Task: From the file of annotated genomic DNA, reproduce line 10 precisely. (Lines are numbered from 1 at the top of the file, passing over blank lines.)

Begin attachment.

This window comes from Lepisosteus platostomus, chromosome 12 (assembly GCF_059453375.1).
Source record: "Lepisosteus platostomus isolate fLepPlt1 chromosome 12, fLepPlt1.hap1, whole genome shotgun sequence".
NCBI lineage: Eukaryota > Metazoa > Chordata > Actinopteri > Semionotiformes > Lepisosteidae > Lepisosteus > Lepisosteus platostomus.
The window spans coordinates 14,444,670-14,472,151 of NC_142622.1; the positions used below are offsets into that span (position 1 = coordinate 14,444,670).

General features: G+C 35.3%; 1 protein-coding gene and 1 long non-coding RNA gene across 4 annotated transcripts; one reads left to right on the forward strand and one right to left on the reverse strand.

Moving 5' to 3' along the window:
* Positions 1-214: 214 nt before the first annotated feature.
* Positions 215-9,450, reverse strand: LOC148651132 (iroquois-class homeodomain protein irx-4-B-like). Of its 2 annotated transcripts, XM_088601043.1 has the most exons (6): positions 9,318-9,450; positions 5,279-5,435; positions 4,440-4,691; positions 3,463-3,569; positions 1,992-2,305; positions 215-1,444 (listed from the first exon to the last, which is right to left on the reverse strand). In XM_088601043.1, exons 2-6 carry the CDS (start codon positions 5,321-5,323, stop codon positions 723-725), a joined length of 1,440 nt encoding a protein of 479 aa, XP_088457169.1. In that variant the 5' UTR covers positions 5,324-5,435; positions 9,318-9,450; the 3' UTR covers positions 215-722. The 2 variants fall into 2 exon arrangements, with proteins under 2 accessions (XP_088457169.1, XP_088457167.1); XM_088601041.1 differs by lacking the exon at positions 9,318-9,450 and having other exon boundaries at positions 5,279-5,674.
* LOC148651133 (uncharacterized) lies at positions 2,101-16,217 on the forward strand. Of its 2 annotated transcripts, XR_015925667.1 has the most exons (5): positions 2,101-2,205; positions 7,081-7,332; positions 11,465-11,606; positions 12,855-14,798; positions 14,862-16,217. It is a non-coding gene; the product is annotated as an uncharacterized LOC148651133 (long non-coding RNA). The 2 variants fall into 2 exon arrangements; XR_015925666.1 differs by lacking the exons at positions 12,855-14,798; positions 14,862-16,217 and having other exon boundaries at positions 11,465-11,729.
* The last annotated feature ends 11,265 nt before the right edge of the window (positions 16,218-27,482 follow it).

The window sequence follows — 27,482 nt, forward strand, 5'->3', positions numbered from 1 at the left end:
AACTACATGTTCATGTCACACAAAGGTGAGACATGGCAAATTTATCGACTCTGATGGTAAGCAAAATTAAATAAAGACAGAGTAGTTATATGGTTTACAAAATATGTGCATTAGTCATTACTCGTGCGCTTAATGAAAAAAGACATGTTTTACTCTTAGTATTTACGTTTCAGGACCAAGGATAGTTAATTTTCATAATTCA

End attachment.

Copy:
* The last annotated feature ends 11,265 nt before the right edge of the window (positions 16,218-27,482 follow it).